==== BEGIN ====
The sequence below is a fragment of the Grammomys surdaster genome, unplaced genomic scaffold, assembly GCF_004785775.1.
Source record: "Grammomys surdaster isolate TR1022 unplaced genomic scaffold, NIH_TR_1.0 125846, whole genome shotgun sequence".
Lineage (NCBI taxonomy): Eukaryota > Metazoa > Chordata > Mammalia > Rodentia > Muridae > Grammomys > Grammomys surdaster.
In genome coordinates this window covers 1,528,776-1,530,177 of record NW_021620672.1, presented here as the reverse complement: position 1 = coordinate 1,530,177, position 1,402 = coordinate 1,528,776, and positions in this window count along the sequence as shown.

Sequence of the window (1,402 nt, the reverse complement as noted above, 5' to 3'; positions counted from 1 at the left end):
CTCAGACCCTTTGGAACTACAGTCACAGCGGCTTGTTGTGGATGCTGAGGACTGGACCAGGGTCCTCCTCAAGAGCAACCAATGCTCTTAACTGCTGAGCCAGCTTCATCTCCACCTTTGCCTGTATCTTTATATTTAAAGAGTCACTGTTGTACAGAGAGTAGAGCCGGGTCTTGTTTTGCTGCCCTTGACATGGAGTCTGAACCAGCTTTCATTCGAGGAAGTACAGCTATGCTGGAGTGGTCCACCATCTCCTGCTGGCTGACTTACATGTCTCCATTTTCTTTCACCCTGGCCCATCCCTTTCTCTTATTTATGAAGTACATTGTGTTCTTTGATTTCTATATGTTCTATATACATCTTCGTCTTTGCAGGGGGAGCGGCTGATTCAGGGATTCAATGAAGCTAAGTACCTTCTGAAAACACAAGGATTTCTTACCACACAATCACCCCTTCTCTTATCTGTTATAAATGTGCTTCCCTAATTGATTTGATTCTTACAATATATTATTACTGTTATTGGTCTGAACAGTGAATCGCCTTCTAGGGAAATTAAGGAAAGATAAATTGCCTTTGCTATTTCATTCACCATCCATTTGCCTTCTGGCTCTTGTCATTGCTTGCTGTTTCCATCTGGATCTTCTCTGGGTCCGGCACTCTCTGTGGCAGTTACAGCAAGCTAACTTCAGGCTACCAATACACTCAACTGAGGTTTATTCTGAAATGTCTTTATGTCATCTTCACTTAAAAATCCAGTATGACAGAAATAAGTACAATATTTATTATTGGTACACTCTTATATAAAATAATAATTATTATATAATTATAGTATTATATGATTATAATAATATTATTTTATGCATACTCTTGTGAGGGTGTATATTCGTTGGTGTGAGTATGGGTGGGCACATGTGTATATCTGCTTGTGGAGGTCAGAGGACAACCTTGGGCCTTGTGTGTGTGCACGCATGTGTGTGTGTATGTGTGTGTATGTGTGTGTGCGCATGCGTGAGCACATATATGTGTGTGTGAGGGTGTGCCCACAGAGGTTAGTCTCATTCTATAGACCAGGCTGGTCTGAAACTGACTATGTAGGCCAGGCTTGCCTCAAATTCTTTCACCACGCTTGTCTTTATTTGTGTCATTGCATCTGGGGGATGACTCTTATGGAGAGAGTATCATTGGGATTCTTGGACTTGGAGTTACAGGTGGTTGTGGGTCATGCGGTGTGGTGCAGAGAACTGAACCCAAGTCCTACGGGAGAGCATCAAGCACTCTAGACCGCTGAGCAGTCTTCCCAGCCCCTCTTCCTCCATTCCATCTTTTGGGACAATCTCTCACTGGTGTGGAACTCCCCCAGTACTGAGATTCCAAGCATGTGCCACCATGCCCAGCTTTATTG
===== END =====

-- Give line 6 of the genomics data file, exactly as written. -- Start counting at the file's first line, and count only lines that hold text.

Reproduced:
CTCAGACCCTTTGGAACTACAGTCACAGCGGCTTGTTGTGGATGCTGAGGACTGGACCAGGGTCCTCCTCAAGAGCAACCAATGCTCTTAACTGCTGAGCCAGCTTCATCTCCACCTTTGCCTGTATCTTTATATTTAAAGAGTCACTGTTGTACAGAGAGTAGAGCCGGGTCTTGTTTTGCTGCCCTTGACATGGAGTCTGAACCAGCTTTCATTCGAGGAAGTACAGCTATGCTGGAGTGGTCCACCATCTCCTGCTGGCTGACTTACATGTCTCCATTTTCTTTCACCCTGGCCCATCCCTTTCTCTTATTTATGAAGTACATTGTGTTCTTTGATTTCTATATGTTCTATATACATCTTCGTCTTTGCAGGGGGAGCGGCTGATTCAGGGATTCAATGAAGCTAAGTACCTTCTGAAAACACAAGGATTTCTTACCACACAATCACCCCTTCTCTTATCTGTTATAAATGTGCTTCCCTAATTGATTTGATTCTTACAATATATTATTACTGTTATTGGTCTGAACAGTGAATCGCCTTCTAGGGAAATTAAGGAAAGATAAATTGCCTTTGCTATTTCATTCACCATCCATTTGCCTTCTGGCTCTTGTCATTGCTTGCTGTTTCCATCTGGATCTTCTCTGGGTCCGGCACTCTCTGTGGCAGTTACAGCAAGCTAACTTCAGGCTACCAATACACTCAACTGAGGTTTATTCTGAAATGTCTTTATGTCATCTTCACTTAAAAATCCAGTATGACAGAAATAAGTACAATATTTATTATTGGTACACTCTTATATAAAATAATAATTATTATATAATTATAGTATTATATGATTATAATAATATTATTTTATGCATACTCTTGTGAGGGTGTATATTCGTTGGTGTGAGTATGGGTGGGCACATGTGTATATCTGCTTGTGGAGGTCAGAGGACAACCTTGGGCCTTGTGTGTGTGCACGCATGTGTGTGTGTATGTGTGTGTATGTGTGTGTGCGCATGCGTGAGCACATATATGTGTGTGTGAGGGTGTGCCCACAGAGGTTAGTCTCATTCTATAGACCAGGCTGGTCTGAAACTGACTATGTAGGCCAGGCTTGCCTCAAATTCTTTCACCACGCTTGTCTTTATTTGTGTCATTGCATCTGGGGGATGACTCTTATGGAGAGAGTATCATTGGGATTCTTGGACTTGGAGTTACAGGTGGTTGTGGGTCATGCGGTGTGGTGCAGAGAACTGAACCCAAGTCCTACGGGAGAGCATCAAGCACTCTAGACCGCTGAGCAGTCTTCCCAGCCCCTCTTCCTCCATTCCATCTTTTGGGACAATCTCTCACTGGTGTGGAACTCCCCCAGTACTGAGATTCCAAGCATGTGCCACCATGCCCAGCTTTATTG